I read my August 15 Psychiatric News. An important contribution is
Dr. Nada Stotland's column, "From the President," in which
she describes her experience at the annual meeting, without pharmaceutical
company support, of the Royal College of Psychiatrists in London.
In the same issue is coverage of APA President-elect Alan Schatzberg,
M.D.'s happenings, describing point by point Stanford University's
responses to Sen. Charles Grassley's congressional charges and to
questions from Psychiatric News. Stanford's removal of Dr.
Schatzberg as principal investigator is not reported. I accept the reportage
as accurate and clarifying about these events and about relationships our
federal statutes encourage.
In my recent posting to APA's Member-to-Member Listserv, I called for
Dr. Schatzberg to step aside [as president-elect]. My comment has triggered
considerable discussion, as I had intended. If Dr. Schatzberg disclosed these
events during the APA election, I missed it and apologize. His responses to
Psychiatric News—"I don't relish the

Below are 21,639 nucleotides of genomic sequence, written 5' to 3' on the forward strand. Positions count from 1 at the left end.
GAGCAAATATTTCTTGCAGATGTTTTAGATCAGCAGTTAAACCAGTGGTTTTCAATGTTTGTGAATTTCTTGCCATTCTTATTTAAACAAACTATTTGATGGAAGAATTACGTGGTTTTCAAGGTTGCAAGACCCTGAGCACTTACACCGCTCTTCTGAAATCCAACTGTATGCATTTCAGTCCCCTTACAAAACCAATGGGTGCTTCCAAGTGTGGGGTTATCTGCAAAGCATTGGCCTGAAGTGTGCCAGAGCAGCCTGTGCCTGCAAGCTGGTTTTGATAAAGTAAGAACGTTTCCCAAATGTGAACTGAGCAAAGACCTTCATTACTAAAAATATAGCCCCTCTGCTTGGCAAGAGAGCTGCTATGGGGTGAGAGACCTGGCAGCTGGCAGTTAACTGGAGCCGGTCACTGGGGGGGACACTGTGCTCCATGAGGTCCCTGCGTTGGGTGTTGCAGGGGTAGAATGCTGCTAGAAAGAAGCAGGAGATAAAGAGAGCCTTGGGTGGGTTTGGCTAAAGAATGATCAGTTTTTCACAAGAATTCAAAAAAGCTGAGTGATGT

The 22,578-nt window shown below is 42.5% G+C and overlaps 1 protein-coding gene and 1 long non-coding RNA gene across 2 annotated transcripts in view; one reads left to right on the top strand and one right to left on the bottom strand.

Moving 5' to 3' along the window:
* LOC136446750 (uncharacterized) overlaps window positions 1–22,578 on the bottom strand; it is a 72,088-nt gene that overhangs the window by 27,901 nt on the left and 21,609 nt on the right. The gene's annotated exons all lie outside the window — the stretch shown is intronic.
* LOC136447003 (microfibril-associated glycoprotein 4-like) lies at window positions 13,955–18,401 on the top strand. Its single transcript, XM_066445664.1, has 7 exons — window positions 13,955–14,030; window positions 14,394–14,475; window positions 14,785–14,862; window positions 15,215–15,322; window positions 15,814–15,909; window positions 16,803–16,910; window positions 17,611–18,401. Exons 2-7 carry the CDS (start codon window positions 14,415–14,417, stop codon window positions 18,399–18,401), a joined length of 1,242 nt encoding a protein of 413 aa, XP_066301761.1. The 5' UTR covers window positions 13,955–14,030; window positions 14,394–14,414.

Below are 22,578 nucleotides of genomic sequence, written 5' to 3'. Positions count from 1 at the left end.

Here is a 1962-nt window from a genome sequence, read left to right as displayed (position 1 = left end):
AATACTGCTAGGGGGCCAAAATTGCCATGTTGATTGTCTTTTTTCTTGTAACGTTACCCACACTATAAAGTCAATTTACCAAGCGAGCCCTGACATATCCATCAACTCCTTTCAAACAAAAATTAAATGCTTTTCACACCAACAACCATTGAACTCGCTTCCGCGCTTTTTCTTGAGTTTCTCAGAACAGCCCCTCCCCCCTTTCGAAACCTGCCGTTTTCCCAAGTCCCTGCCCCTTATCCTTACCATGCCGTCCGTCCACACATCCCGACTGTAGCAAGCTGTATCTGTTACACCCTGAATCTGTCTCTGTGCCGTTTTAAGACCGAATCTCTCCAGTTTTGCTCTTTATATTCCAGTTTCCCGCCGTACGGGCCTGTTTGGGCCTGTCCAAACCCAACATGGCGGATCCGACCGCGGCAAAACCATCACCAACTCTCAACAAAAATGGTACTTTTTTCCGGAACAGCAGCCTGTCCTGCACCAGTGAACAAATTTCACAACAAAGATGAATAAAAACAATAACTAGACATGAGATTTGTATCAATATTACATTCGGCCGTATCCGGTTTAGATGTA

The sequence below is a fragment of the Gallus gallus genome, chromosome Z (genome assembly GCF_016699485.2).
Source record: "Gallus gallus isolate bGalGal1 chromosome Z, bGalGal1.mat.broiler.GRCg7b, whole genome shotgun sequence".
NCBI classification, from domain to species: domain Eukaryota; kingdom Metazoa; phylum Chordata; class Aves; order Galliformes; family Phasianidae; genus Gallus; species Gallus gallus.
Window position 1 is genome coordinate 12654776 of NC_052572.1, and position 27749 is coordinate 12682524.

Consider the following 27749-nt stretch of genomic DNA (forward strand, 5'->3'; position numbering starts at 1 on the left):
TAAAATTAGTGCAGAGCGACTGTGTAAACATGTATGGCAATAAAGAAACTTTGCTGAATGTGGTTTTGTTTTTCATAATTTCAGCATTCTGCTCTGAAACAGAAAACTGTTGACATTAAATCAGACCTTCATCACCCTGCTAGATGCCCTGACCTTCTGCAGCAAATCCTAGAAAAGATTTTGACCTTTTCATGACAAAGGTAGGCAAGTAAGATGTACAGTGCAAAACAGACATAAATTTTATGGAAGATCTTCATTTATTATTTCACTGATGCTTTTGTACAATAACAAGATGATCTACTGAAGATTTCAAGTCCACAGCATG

publicity" and "I have nothing to hide"—need to be
augmented by a statement from him describing these events as he sees them to
the membership. With his impending assumption of the presidency, it is still
It is past time that APA begins to move toward self-reliance in its
activities. It is clear that others as well as I have been uncomfortable with
the symbiotic nature of our relationship with the pharmaceutical industry. Our
statement of ethics cautions against doing business with our patients; we also
need a statement of ethics about our relationships with patient-related
industry. Many actions that are not against the law and some that are
sanctioned by the law do not serve well our profession or our patients.
I appreciate and congratulate Dr. Stotland's description of the Royal
College's self-financed meeting. I call on her and the president-elect to
provide leadership to APA to move to a similar clarification and exploration
of self-reliance of the organization and its members.